Over the weekend there was a good article in the “Wall Street Journal” which helped put the slowdown in the Chinese economy in perspective.

“China’s slowdown, at first blush, is a major setback for the world. China accounts for 15% of world economic output and has contributed as much as half of the world’s growth in recent years. But that overstates its impact on other countries. China exports far more than it imports, so a slowdown in its growth has a limited impact on its trading partners. Exports to China amount to less than 1% of GDP for the U.S., U.K., France, Italy and Spain, 2.6% for Germany and 2.7% for Japan…”

Clearly, for countries that are exporting commodities such as Brazil and Russia, the slowdown in China has more dire consequences. The implications of the collapse in oil and other raw materials on these and other emerging economies is something we will be watching closely in the coming months. Devalued currencies and the resulting deflation which effects a countries debt, as well as potential social unrest, could cause the Chinese slowdown to have broader effects on the developed economies in the future.


China Cuts Rates

by Marilou Long on August 25, 2015 in currencies

After the extreme volatility yesterday, the market is rebounding on news that China cut interest rates and lowered the required reserve ratio.  As you recall, this current downturn in the market was triggered by the devaluation of the yuan several weeks ago.  From the linked Bloomberg article: China fell back on its major levers to […]

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Congratulations to Laura!

by Marilou Long on August 20, 2015 in Recommended Reading

Laura was recognized today at The San Antonio Business Journal’s Women’s Leadership Awards Luncheon.  It was a very impressive group of sixteen women.  The linked article has a slideshow of this year’s winners.  

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China Devalues the Yuan

by Marilou Long on August 11, 2015 in currencies
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Global Growth Update from Capital Economics

by Laura Ehrenberg-Chesler on August 6, 2015 in Commodities

I thought this short piece from Capital Economics this morning was succinct and right on target. “Global growth rebounded in the second quarter and the latest business surveys suggest that it has picked up further at the beginning of Q3. Growing fears of a hard landing in China have weighed on sentiment and pushed commodity […]

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Nike – Counterpoint to the Evil Corporation

by Laura Ehrenberg-Chesler on July 30, 2015 in lifestyle

Over the years movies, books, and news stories like to paint big corporations as evil empires out to harm the little guy, and sometimes the world.  While we don’t ascribe bad motives or actions to most large companies, it sure is nice to see that companies like Nike, and many others, are demonstrating their ability […]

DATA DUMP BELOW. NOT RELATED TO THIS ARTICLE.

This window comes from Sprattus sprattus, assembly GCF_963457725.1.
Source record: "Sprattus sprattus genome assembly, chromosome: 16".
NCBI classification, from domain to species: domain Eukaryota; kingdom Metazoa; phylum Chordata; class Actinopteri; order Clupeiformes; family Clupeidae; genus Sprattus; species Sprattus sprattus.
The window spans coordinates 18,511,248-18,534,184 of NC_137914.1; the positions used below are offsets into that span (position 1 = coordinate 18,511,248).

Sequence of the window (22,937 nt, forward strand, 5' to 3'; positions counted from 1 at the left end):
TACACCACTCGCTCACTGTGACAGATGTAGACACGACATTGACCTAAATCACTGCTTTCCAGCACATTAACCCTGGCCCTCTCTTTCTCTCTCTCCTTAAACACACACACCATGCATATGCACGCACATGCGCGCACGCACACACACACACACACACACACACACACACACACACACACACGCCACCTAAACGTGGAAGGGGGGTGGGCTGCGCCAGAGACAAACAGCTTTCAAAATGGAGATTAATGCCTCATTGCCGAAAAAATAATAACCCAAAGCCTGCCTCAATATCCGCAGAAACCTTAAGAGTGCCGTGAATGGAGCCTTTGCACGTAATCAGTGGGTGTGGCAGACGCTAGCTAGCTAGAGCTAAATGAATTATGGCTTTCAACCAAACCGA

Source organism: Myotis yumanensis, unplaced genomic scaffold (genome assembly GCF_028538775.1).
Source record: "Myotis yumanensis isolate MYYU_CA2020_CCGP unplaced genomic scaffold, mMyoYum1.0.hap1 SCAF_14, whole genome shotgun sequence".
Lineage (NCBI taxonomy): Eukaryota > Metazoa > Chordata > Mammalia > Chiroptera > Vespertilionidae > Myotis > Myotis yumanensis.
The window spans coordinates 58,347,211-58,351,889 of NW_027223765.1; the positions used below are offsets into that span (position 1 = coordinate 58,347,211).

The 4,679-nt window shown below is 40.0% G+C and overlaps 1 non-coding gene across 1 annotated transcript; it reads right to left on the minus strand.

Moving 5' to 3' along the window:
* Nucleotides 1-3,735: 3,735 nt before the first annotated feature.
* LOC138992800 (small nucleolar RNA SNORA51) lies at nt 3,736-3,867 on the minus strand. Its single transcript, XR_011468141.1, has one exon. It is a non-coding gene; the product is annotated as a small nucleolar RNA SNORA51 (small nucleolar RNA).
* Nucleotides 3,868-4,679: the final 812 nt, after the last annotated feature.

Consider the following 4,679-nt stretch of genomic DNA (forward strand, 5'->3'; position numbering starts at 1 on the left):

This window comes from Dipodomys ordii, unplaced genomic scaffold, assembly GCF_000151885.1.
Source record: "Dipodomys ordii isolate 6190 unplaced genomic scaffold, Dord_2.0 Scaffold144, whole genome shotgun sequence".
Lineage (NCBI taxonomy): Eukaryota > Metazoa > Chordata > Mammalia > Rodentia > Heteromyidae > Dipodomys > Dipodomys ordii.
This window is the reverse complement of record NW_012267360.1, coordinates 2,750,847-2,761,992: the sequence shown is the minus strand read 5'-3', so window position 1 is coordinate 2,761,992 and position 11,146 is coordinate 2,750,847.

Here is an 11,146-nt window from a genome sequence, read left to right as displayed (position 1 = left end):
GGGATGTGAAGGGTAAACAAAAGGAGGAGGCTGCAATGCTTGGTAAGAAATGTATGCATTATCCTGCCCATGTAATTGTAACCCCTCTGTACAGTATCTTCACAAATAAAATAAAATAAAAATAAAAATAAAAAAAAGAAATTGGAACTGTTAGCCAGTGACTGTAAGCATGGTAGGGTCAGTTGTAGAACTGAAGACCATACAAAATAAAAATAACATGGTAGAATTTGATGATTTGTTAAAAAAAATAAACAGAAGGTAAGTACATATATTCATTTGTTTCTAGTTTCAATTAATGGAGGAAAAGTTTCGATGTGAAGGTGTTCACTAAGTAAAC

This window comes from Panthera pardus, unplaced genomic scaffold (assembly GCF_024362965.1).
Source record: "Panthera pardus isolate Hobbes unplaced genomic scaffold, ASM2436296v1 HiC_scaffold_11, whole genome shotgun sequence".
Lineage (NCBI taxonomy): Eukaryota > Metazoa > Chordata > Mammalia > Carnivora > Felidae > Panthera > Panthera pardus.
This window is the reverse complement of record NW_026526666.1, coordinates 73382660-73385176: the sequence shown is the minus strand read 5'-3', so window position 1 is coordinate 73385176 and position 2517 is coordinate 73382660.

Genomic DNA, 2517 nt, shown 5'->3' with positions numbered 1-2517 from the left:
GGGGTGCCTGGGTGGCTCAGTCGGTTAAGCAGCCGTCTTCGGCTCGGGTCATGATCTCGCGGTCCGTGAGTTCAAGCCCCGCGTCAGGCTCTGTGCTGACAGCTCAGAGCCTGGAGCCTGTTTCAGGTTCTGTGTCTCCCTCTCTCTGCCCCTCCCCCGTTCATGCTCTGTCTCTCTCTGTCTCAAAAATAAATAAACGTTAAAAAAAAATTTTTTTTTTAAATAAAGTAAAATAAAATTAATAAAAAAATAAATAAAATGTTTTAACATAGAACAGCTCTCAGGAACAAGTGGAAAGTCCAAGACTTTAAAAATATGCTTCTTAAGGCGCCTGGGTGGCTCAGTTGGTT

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Watch the Slope of the Yield Curve

by Marilou Long on July 28, 2015 in Economic Indicators

We have always used the slope of the yield curve as an indicator for economic activity, so it was interesting to see Richard Bernstein talk about it in this video today.

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Texas is Still Adding Jobs

by Marilou Long on July 21, 2015 in Economic Indicators

The Wall Street Journal has an interesting opinion piece today about how the Texas economy is holding up during this current downturn in the energy industry.  From the linked article: Last week’s “beige book” release from the Federal Reserve Bank of Dallas shows that despite the struggling oil and gas industry, the Texas economy is […]

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Interesting Commentary from Andy Brenner Today

by Laura Ehrenberg-Chesler on July 10, 2015 in Energy

I thought this morning’s commentary from Andy Brenner at National Alliance was worth posting for his comment on the near term move in rates, and why oil may catch a bid. “With the Greece conclusion in sight and the Chinese market rebounding,  the Treasuries and Bund markets are taking it on the chin….If you bought ten […]

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Q1 GDP Revised Upwards

by Marilou Long on June 24, 2015 in Economic Indicators

The previous estimate for Q1 GDP was -0.7%, but stronger consumer spending led to a revision upwards to -0.2%.  From the linked WSJ article: The revision showed consumer spending was stronger than previously estimated and that firms stocked up more on inventory. Still, the data continues a familiar pattern in the current expansion, in which […]

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